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    "...to now be able to feel it..."??? Surely you jest?! The average New Yorker, or any other major metro citizen, does NOT feel any cohesion and intimacy ...even in the midst of millions! In fact, it's actually the opposite ...most feel no intimacy at all, and worse, they feel fear of their fellows.

    The average New Yorker knows, as a friend, only about five-to-eight people. And when they marry and settle down, that number dwindles to only about three! ...out of all those millions!! Why doesn't that tell you anything?

    That's only four people, Fraggle. And I'll bet you live in a city of millions. Think about it, ...four people that you know, respect, trust, and are friends with in a city of millions. And that doesn't tell you anything?

    And yet, for all of that, you still type up glowing, optimistic posts about the glories of humans and their accomplishments as if you know and trust each and every one of them. Now to me, that's optimism if there ever was any such thing!

    Don't forget now, the next time you order a meal at a restaurant, try to remember that many, many disgruntled employees spit on the food out of anger and frustrations, not at you, but at the world in which they live and work. Yet you're the one who gets the food that's been spit on ....because he, and millions like him, don't give one, single, solitary shit about you. ....and yet you revel in how well we've done as a specie.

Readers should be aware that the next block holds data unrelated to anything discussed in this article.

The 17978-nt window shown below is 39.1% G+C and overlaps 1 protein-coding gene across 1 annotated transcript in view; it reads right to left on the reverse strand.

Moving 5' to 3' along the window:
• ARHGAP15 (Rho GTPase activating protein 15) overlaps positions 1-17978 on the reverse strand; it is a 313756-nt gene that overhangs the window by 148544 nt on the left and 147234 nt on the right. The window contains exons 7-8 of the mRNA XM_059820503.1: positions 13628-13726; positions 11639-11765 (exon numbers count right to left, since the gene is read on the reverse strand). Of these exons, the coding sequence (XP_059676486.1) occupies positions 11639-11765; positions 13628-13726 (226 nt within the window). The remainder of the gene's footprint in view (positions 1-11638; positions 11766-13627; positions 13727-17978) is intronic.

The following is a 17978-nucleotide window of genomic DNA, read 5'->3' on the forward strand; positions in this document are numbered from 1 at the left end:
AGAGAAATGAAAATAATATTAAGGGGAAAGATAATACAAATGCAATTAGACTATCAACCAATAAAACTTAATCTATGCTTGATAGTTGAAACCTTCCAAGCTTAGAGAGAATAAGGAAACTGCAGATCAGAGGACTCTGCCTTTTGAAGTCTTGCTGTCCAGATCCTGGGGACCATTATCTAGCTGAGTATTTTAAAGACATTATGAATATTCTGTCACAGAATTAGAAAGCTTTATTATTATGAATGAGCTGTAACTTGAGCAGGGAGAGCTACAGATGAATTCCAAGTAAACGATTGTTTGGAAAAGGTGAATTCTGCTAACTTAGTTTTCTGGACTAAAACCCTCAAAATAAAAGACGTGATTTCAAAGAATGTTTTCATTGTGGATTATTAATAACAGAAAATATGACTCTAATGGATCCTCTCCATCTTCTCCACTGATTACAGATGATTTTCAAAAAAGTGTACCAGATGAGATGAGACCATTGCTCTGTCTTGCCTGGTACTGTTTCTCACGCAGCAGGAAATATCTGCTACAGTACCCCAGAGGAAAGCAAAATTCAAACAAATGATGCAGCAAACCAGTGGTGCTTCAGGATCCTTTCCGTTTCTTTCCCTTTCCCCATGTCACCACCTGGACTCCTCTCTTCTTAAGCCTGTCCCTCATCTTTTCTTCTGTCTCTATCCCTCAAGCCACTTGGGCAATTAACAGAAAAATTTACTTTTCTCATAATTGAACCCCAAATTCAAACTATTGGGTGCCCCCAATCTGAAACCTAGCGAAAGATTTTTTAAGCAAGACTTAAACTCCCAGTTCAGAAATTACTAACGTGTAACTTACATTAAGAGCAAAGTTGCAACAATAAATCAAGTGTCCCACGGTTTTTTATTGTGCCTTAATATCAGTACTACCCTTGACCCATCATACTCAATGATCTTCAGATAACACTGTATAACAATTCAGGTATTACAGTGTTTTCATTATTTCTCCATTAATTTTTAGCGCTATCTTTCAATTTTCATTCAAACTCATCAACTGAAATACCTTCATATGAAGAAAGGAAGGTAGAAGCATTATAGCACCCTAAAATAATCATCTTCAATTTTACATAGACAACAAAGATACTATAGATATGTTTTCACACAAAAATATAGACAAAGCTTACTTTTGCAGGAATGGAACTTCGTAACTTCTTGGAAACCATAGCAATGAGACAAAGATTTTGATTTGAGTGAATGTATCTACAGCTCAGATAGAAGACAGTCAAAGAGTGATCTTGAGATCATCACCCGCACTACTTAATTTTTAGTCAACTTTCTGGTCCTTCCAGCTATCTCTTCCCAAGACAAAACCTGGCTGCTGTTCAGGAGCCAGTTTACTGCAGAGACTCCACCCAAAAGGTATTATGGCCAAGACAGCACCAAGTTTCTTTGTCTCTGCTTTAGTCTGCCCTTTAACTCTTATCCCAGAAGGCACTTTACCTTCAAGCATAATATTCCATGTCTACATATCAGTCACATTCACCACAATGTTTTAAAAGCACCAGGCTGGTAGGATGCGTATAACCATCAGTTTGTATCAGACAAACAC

Are you sure you want to remain so optimistic? ...even in the face of the rising crime rates and the horrors that man heap onto his fellows daily? ..even as you're drinking your New Years toast, that some employee spit or pissed into because he was angry at his boss?

    Baron Max

    Boy, Fraggle, you sure type a lot, don't you? Are you actually typing up all that bullshit to try to convince me, ...or to convince yourself???

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  8. Bells Staff Member

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    You still haven't given me a reason to trust you.

    -----------------------------------------------------------

    Trust is earned. I have family members I once trusted, through the dogma of the automatic trusting of family, etc. Now I would not even allow them to enter my home after not only severe breaches of trust, but after being hurt and deceived in ways that still make me catch my breath.